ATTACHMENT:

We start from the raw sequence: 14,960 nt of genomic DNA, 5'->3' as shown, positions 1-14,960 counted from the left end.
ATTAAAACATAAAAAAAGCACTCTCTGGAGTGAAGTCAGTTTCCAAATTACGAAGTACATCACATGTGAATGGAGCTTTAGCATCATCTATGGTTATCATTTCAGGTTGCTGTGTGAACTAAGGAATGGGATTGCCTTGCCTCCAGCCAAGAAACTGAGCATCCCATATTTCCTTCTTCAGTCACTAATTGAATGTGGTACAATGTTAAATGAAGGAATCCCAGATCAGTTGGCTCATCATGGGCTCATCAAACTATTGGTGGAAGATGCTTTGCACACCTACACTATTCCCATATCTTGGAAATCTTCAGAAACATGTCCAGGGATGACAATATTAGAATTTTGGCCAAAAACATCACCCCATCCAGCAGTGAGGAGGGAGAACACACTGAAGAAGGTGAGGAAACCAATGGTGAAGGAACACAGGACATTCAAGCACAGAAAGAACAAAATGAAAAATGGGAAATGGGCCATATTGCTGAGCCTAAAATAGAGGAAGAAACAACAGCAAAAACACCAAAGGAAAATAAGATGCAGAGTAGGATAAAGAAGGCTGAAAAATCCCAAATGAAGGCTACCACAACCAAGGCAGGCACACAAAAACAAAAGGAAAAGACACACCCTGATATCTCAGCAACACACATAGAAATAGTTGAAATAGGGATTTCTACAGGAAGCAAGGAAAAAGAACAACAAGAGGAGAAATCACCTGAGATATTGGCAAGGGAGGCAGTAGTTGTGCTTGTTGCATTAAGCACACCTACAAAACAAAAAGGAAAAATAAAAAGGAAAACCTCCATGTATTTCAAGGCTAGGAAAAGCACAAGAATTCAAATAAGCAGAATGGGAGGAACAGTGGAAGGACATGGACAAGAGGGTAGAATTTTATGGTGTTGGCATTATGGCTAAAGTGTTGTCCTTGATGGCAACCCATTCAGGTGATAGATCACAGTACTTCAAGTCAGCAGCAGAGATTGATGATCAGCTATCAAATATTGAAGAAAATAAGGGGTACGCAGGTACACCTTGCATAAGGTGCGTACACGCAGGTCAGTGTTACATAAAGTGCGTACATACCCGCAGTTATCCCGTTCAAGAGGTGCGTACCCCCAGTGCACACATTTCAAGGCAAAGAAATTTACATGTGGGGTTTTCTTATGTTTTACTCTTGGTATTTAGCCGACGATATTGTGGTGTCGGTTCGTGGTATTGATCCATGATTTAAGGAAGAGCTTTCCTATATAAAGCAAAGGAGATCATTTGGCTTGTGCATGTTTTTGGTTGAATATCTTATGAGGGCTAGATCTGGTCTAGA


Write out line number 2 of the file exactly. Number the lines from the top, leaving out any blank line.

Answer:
ATTAAAACATAAAAAAAGCACTCTCTGGAGTGAAGTCAGTTTCCAAATTACGAAGTACATCACATGTGAATGGAGCTTTAGCATCATCTATGGTTATCATTTCAGGTTGCTGTGTGAACTAAGGAATGGGATTGCCTTGCCTCCAGCCAAGAAACTGAGCATCCCATATTTCCTTCTTCAGTCACTAATTGAATGTGGTACAATGTTAAATGAAGGAATCCCAGATCAGTTGGCTCATCATGGGCTCATCAAACTATTGGTGGAAGATGCTTTGCACACCTACACTATTCCCATATCTTGGAAATCTTCAGAAACATGTCCAGGGATGACAATATTAGAATTTTGGCCAAAAACATCACCCCATCCAGCAGTGAGGAGGGAGAACACACTGAAGAAGGTGAGGAAACCAATGGTGAAGGAACACAGGACATTCAAGCACAGAAAGAACAAAATGAAAAATGGGAAATGGGCCATATTGCTGAGCCTAAAATAGAGGAAGAAACAACAGCAAAAACACCAAAGGAAAATAAGATGCAGAGTAGGATAAAGAAGGCTGAAAAATCCCAAATGAAGGCTACCACAACCAAGGCAGGCACACAAAAACAAAAGGAAAAGACACACCCTGATATCTCAGCAACACACATAGAAATAGTTGAAATAGGGATTTCTACAGGAAGCAAGGAAAAAGAACAACAAGAGGAGAAATCACCTGAGATATTGGCAAGGGAGGCAGTAGTTGTGCTTGTTGCATTAAGCACACCTACAAAACAAAAAGGAAAAATAAAAAGGAAAACCTCCATGTATTTCAAGGCTAGGAAAAGCACAAGAATTCAAATAAGCAGAATGGGAGGAACAGTGGAAGGACATGGACAAGAGGGTAGAATTTTATGGTGTTGGCATTATGGCTAAAGTGTTGTCCTTGATGGCAACCCATTCAGGTGATAGATCACAGTACTTCAAGTCAGCAGCAGAGATTGATGATCAGCTATCAAATATTGAAGAAAATAAGGGGTACGCAGGTACACCTTGCATAAGGTGCGTACACGCAGGTCAGTGTTACATAAAGTGCGTACATACCCGCAGTTATCCCGTTCAAGAGGTGCGTACCCCCAGTGCACACATTTCAAGGCAAAGAAATTTACATGTGGGGTTTTCTTATGTTTTACTCTTGGTATTTAGCCGACGATATTGTGGTGTCGGTTCGTGGTATTGATCCATGATTTAAGGAAGAGCTTTCCTATATAAAGCAAAGGAGATCATTTGGCTTGTGCATGTTTTTGGTTGAATATCTTATGAGGGCTAGATCTGGTCTAGA